• On September 7, 2011 a record breaking 312 millimetres (12.3 in) of rainfall was recorded in 24 hours in Diplo, Sindh Pakistan.[37]
  • On September 9, 2012 Jacobabad received the heaviest rainfall in the last 100 years, and recorded 380 millimetres (15 in) in 24 hours, as a result over 150 houses collapsed.[38]

Colorado Piedmont

The uplands adjacent to the Front Range of Colorado and the streams which drain the Front Range are subject to occasional cloudbursts and flash floods. This weather pattern is associated with upslope winds bringing moisture northwestward from the Gulf of Mexico.[39]

See also


  1. International Glossary of Hydrology. World Meteorological Organization and UNESCO. 2011. Archived from the original on 2005-11-03.
  2. "It was a cloudburst, says weather scientest". Retrieved 2010-11-04.
  3. "What is a cloudburst?". Rediff News, India. August 1, 2005
  4. "Cloud Burst over Leh (Jammu & Kashmir)" (PDF). Archived from the original (PDF) on 2012-03-15
  5. "Cloudburst in Ladakh, India". August 9, 2010. Retrieved 2011-09-25.
  6. "Trágicas inundaciones en La Plata". April 9, 2013. Retrieved 2013-06-13.
  7. "Records_clim". Archived from the original on 2010-06-06. Retrieved 2010-08-20.
  8. Cloudburst In The Leh, WorldSnap, retrieved 9 September 2012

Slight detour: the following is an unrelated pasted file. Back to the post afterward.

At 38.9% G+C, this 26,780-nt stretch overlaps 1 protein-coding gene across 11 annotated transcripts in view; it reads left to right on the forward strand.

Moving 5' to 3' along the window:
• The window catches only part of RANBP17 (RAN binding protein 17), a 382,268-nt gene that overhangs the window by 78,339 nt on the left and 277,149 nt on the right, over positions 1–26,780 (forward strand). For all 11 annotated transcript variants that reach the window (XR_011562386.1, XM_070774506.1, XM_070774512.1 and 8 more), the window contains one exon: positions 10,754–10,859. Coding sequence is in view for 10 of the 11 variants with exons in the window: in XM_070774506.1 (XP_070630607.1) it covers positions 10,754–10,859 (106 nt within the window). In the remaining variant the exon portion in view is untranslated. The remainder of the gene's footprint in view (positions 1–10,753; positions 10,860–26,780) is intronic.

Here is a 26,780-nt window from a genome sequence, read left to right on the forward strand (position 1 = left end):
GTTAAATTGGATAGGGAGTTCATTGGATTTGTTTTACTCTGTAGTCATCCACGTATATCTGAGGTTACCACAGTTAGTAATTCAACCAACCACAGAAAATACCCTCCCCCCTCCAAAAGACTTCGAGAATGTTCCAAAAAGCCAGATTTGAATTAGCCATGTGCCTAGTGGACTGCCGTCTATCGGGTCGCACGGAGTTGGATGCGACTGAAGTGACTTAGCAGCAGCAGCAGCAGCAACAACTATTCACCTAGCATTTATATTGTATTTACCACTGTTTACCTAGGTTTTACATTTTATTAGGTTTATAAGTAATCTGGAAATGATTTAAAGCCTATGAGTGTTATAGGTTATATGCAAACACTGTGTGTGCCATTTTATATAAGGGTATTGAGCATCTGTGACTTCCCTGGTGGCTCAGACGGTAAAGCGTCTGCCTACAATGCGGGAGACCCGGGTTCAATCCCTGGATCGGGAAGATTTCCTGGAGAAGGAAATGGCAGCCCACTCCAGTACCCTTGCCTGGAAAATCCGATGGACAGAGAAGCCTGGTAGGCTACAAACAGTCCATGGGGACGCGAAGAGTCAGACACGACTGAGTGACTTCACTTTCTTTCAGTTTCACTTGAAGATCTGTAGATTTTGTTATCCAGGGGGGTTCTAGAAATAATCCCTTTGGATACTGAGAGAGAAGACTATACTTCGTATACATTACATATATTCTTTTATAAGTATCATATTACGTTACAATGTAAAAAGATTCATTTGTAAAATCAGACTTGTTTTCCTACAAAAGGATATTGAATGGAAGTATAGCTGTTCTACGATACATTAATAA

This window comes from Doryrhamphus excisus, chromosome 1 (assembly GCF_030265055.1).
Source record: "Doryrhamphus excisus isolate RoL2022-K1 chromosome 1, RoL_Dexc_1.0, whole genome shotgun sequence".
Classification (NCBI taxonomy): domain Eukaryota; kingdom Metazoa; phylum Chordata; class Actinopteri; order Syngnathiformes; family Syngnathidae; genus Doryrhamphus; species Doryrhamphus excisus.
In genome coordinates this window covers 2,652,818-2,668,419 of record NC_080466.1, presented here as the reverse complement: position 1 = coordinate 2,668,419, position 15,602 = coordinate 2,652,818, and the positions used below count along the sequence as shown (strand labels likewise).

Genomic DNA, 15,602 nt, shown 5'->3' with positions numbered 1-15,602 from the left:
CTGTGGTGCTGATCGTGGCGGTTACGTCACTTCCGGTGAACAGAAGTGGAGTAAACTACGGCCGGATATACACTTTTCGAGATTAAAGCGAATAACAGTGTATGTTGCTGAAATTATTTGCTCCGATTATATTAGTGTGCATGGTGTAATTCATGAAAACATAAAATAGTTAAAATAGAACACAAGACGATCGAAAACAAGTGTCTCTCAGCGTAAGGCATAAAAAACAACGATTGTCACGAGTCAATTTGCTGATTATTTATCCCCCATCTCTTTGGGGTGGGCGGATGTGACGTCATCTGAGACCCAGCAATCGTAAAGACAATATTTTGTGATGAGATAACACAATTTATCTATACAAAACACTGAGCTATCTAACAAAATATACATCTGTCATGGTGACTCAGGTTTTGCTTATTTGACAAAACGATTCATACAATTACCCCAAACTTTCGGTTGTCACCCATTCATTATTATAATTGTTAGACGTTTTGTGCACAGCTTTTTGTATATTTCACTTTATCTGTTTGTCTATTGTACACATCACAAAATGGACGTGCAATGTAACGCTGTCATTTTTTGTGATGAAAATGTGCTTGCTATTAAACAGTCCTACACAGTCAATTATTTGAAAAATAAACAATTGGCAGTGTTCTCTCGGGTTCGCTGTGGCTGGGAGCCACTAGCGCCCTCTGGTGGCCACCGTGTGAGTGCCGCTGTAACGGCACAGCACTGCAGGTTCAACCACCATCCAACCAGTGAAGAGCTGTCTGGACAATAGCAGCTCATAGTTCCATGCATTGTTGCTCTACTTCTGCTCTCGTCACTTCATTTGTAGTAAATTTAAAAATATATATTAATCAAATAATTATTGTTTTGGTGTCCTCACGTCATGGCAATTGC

9. Cloudburst In The Subcontinent Archived 2007-09-28 at the Wayback Machine
  10. "'Cloud Burst' Breaks 53-year Record". 2009-07-29. Archived from the original on 2018-03-12. Retrieved 2012-08-13.
  11. syed akbar (2008-09-28). "Syed Akbar Journalist: Musi Floods 1908: What really happened that fateful day". Retrieved 2012-08-13.
  12. "Sorry". Retrieved 2012-08-13.
  13. Kanwar Yogendra (July 17, 2003). "40 killed in Himachal cloudburst, flash floods". Archived from the original on March 18, 2005.
  14. "6 killed as cloudburst hits kotdwar area". 2004-07-06. Retrieved 2012-08-13.{{|date=December 2017 |bot=InternetArchiveBot |fix-attempted=yes }}
  15. Ahmed, Zubair (May 19, 2006). "Mumbai commuters face travel woe". BBC. Mumbai, India.
  16. "52 casualties confirmed in Ghanvi cloud burst". The Hindu. Chennai, India. August 16, 2007.
  17. "38 die in Pithoragarh cloudburst, rescue works on". Indian Express. 2009-08-08. Retrieved 2012-08-13.